every day, most of those meteors are very small and burn up in the
atmosphere. Between 1740 and 1990, the total mass of known meteorite
finds was around 500 tons. If we estimate that between 2 and, maybe, 5
tons of material lands on earth each year, the total in the last 60
million years would be 30,000,000,000 tons. Even if the figure were
50,000 tons per year, the accummulate mass over 60 million years would
only be 300,000,000,000,000 tons, about 20,000,000 times smaller than
the mass of the Earth.  As you can see, the Earth is many, many times
more massive than the total mass of meteorites which have struck it in
the 60 million years or so since the dinosaurs existed, so its gravity
hasn't really changed at all in that time, maybe by one twenty

The only reason there are no land animals as large as the largest
dinosaurs today is that none have evolved.  But then again, we now
know that some of the largest dinos were "floaters" and made only
short excursions onto land.  We do have at least one floater today as
big as the dinos, though it does not come on land, the great blue

However, if a new animal came along and developed the light weight yet
strong bone structure of the large dinosaurs, today's gravity would
not be a reason for it to not reach the size of the old dinos.

search - google
Terms - dinosaur gigantism

The following websites were used to compose the answer:

The Nine Planets - Here you will find figures on the mass
of the Earth, meteorite information and much, much more.

Dinosaurnews Webzine - - this is a
magnificent collection of dinosaur resources.  You can browse here for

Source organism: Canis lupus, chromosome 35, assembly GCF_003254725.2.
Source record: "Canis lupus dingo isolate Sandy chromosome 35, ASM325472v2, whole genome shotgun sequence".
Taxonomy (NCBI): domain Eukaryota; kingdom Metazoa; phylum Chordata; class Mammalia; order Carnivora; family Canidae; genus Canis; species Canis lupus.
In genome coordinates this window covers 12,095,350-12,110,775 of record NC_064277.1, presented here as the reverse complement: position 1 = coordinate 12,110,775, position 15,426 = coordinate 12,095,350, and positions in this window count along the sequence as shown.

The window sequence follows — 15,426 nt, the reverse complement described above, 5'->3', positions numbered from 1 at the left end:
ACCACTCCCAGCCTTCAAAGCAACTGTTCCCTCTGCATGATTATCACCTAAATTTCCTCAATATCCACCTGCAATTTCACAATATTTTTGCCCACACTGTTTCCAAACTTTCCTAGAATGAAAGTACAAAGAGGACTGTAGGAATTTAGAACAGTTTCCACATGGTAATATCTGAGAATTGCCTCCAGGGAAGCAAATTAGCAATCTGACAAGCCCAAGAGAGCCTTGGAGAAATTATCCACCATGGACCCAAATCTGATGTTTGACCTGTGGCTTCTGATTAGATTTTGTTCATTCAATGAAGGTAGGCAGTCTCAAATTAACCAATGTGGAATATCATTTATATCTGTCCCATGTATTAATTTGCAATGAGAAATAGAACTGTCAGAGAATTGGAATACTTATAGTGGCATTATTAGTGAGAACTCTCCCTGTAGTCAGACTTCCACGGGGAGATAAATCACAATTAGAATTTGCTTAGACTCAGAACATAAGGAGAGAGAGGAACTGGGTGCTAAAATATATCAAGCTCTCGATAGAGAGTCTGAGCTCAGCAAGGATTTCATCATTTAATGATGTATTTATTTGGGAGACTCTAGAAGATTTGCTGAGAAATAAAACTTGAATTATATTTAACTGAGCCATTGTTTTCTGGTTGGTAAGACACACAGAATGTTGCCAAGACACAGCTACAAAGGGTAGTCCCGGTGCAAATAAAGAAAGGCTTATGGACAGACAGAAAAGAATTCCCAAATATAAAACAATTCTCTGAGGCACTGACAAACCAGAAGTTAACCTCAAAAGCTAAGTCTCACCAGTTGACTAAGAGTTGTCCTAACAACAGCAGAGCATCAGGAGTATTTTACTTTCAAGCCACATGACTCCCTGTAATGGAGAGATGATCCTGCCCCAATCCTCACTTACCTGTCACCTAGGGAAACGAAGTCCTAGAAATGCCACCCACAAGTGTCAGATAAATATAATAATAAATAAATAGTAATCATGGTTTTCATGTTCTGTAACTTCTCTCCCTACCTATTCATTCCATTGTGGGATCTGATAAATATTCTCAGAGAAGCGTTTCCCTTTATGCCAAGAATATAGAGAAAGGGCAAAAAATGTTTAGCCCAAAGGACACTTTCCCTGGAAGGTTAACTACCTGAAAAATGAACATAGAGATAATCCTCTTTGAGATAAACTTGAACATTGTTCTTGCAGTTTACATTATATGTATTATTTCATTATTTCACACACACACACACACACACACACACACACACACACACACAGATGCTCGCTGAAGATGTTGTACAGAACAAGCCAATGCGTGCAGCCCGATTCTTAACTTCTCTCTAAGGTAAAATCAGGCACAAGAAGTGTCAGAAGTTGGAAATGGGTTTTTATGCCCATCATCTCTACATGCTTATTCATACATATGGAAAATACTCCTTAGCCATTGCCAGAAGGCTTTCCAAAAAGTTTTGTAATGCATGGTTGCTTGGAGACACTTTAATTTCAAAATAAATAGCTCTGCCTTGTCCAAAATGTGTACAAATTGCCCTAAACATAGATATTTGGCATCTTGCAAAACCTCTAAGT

E-Magazine: Big Ideas About Big Bugs" -

National Geographic -


Discovery Channel - 


If I may clarify anything before rating the answer, please ask.


Clarification of Answer by digsalot-ga on 20 May 2004 04:59 PDT
Sorry - I forgot to include the link ""Where giants roamed: The big
bug theory"


Request for Answer Clarification by doright-ga on 02 Jun 2004 19:17 PDT
I appreciate and was rather amazed at the speed of your response to my
question. Only now have I had the opportunity to examine the
background information you cited. It seems to confirm the lack of any
role by the increase in Earth's gravity as a cause for the decrease in
the maximum size of land animals since the dinosaur era. That the
giant insects and dinosaurs existed at different points in time was
for some reason a complete surprise to me. So was the theory of a
surge in atmospheric oxygen levels 300 million years ago, even though
that theory is relatively new and probably would surprise a lot of
people, people who might have thought that our planet's atmosphere has
been as relatively unchanged as its gravity seems to have been for the
last 65 million years. Most useful to me of the information you cited